Next year's Senate campaign is already underway in West Virginia, and a leading Democratic candidate is criticizing President Barack Obama's policies on coal.
The industry has found itself in a fight for its survival. But the outlook is grim as the United States reduces its dependence on coal to the lowest level in decades.
According to government estimates, the U.S. will close a record number of coal-fired power plants over the next three years, choosing instead to use more renewable energy sources.
Coal's share of U.S. electricity generation sank to a record low of 37 percent last year, down from 50 percent in 2005 - and the future looks even bleaker.
But in places like Mingo County, W. Va., coal still pays the bills.
"That's our career, that's our hope, that's our future," coal miner Brandon Sammons said.
West Virginia is the country's second-largest coal producer. But as the demand continues to decline, thousands of miners and workers from Appalachia to Wyoming connected to the coal industry are losing their jobs.
"It's scary, it really is," one resident said. "It's something that affects everybody one way or the other. You know you go to your kids baseball games and people can't enjoy their family time, their time with their kids because the whole talk of the town is actually about a lay off or about a job shutting down. It doesn't just affect the person individually, it affects everyone."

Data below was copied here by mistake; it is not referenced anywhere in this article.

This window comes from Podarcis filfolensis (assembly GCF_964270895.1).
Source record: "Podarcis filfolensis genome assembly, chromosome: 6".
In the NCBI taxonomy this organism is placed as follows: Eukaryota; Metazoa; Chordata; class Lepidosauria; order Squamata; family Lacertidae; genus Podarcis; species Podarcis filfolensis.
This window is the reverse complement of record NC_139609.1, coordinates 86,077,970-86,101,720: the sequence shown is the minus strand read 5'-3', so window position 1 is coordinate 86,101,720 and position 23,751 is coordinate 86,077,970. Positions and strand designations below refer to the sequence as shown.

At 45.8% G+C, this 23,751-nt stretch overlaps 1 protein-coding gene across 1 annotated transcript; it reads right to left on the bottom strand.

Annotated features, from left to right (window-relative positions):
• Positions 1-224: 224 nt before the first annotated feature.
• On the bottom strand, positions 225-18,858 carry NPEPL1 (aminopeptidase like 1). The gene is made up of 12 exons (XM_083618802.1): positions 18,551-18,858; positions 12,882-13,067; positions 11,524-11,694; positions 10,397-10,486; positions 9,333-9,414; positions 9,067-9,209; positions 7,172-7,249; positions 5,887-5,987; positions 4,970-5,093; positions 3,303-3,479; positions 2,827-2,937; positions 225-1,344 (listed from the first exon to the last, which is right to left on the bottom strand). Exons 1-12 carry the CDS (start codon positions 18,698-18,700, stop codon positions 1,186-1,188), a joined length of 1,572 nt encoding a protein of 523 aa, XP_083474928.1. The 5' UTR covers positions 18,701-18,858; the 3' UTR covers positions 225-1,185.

William Raney, president of the West Virginia Coal Association, said clean coal technology isn't being given a chance.
"Improvements are absolutely remarkable," he said. "You never hear about those. You hear about the continued global warming and those kinds of things."
"It's got a long history and people rely on that history to refer to it as a dirty fossil fuel," he continued. "And you do, you get your hands black when you touch it, and it's dusty."
"But we've learned how to control the dust and you know we're getting better every day at that," Raney said. "The power plants the emissions are down so substantially with increased coal use over the last three decades."
Even so, Obama is put fighting climate change on his priority list. And according to the White House, that means coal has to go. That also means more than 5,000 coal jobs in the United States could be lost in just two years.